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In 1983, endomysial antibodies (EMAs) were found in the serum of patients with coeliac disease (CD) and dermatitis herpetiformis and with high sensitivity and specificity proved an almost ideal diagnostic test. The enzyme tissue transglutaminase (TTG) was identified as the endomysial antigen in 1997 and led to a further test that could be quantified and also exhibited high diagnostic accuracy. These tests allowed large scale screening studies that showed CD to be one of the most common chronic disorders in the western world with a prevalence of about 1%.1
Upper gastrointestinal endoscopy is invasive and for many patients requires sedation or occasionally general anaesthetic, is uncomfortable and interpretation of small intestinal biopsy specimens obtained is not always straightforward.1 The procedure is expensive and time consuming for patients and endoscopists. It was estimated that the cost of diagnosing CD in children could be reduced by 95% if endoscopies were omitted.2 Similar savings are likely to apply in adult practice. Therefore, the next step was to ask whether serological tests could be used to establish the diagnosis of CD without recourse to small intestinal biopsy. Studies based on a defined level of TTG antibodies indicated that this was the case and about 50% of paediatric and adult patients could be diagnosed without biopsy.1 The case was so compelling that the principle was incorporated into the European Society for Paediatric Gastroenterology Hepatology and Nutrition (ESPGHAN) guidelines for the diagnosis of CD in children in 2012 and modified in 2020. However, gastroenterologists in adult practice …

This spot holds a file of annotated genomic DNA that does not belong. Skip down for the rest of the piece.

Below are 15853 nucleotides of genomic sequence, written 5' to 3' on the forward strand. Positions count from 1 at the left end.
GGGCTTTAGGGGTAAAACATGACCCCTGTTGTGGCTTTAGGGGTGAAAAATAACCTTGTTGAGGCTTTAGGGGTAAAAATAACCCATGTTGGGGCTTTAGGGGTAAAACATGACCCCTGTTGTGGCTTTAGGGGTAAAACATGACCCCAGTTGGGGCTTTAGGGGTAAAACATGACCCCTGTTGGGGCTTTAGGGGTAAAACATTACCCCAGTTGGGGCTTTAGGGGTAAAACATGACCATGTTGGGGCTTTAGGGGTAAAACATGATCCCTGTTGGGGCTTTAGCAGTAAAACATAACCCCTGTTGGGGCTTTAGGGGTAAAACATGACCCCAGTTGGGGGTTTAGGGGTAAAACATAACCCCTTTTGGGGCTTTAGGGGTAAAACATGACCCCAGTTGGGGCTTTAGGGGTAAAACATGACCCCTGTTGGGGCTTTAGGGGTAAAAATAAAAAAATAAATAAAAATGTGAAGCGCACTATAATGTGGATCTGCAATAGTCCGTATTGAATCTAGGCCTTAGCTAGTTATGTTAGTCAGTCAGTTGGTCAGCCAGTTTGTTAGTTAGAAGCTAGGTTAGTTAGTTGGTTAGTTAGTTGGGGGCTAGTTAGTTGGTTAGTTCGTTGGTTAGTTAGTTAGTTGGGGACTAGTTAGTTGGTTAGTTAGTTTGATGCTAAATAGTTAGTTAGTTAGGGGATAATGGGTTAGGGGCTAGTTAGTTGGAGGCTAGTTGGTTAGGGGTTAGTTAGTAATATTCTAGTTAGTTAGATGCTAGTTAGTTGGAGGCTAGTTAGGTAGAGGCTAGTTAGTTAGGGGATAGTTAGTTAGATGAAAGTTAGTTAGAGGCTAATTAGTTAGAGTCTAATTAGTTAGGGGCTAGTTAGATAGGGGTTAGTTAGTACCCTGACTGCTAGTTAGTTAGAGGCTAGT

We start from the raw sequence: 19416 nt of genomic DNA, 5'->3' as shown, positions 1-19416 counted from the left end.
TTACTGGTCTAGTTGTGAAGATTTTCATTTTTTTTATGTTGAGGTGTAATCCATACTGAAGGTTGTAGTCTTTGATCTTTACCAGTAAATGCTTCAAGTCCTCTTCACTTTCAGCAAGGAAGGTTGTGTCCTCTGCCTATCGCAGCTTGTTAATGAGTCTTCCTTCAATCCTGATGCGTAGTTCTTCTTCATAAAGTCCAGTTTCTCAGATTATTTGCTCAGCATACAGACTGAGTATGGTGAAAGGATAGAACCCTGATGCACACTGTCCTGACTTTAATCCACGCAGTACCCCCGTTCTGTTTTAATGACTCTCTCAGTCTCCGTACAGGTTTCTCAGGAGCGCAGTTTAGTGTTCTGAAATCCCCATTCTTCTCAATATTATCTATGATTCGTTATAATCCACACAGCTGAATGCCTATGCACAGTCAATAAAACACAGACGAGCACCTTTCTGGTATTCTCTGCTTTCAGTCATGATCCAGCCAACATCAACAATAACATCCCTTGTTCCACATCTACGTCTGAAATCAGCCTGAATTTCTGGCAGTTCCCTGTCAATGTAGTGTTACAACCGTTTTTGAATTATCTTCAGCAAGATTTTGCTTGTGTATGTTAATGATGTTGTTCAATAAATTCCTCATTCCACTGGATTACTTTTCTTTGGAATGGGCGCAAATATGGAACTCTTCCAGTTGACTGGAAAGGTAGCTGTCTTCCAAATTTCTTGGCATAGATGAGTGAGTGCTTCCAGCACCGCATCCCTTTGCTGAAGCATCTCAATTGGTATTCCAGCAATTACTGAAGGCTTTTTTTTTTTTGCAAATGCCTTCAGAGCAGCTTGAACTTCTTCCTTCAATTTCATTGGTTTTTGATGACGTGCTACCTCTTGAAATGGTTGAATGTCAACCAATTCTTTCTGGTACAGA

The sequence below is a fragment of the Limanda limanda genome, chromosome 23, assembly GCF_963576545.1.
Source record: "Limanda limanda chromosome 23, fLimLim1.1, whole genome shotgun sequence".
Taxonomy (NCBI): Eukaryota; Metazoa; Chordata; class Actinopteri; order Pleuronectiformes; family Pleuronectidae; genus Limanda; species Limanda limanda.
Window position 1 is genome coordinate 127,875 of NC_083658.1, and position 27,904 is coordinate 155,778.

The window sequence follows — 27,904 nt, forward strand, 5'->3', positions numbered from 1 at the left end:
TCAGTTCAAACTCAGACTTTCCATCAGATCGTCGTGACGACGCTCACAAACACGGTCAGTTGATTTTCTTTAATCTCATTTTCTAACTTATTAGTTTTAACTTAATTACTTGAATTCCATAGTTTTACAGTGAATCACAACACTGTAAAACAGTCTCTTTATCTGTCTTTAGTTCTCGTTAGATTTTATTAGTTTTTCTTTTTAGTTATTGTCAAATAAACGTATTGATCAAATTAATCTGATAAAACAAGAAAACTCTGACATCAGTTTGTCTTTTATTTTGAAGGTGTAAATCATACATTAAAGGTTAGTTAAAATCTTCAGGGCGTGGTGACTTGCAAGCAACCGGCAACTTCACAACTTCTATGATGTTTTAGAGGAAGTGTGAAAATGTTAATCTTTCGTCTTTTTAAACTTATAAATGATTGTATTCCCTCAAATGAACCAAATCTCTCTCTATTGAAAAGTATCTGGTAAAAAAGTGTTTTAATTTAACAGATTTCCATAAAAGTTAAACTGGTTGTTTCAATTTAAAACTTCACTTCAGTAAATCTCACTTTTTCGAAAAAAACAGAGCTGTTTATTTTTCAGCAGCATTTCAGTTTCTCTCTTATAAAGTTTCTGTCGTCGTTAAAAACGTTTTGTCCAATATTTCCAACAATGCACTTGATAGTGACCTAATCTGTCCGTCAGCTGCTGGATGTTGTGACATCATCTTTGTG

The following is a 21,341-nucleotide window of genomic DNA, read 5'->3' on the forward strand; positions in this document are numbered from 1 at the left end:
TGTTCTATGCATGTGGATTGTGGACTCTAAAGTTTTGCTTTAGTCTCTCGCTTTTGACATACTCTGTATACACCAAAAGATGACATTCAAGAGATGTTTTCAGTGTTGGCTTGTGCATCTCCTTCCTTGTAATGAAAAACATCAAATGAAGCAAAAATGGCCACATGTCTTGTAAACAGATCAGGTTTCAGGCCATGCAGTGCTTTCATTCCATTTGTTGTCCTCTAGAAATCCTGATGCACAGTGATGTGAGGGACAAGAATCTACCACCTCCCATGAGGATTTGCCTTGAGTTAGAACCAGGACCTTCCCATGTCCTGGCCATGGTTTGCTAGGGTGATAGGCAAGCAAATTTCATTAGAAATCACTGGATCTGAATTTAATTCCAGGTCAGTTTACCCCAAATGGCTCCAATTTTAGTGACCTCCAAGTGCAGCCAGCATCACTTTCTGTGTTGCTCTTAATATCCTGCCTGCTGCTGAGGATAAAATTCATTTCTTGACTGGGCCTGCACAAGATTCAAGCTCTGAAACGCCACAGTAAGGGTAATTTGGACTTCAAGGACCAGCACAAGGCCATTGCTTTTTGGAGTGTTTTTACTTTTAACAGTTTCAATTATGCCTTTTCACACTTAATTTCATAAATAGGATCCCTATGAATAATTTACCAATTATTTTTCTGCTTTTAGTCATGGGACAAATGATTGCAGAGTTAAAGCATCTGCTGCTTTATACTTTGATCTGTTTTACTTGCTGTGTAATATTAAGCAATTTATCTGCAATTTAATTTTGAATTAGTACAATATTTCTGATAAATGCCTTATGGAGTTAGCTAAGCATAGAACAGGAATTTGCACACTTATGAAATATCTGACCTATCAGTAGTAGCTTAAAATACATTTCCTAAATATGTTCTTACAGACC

Contributors I was invited to write this Commentary on a paper that I refereed and will be published in the journal.
Funding The authors have not declared a specific grant for this research from any funding agency in the public, commercial or not-for-profit sectors.
Competing interests None declared.
Provenance and peer review Not commissioned; internally peer reviewed.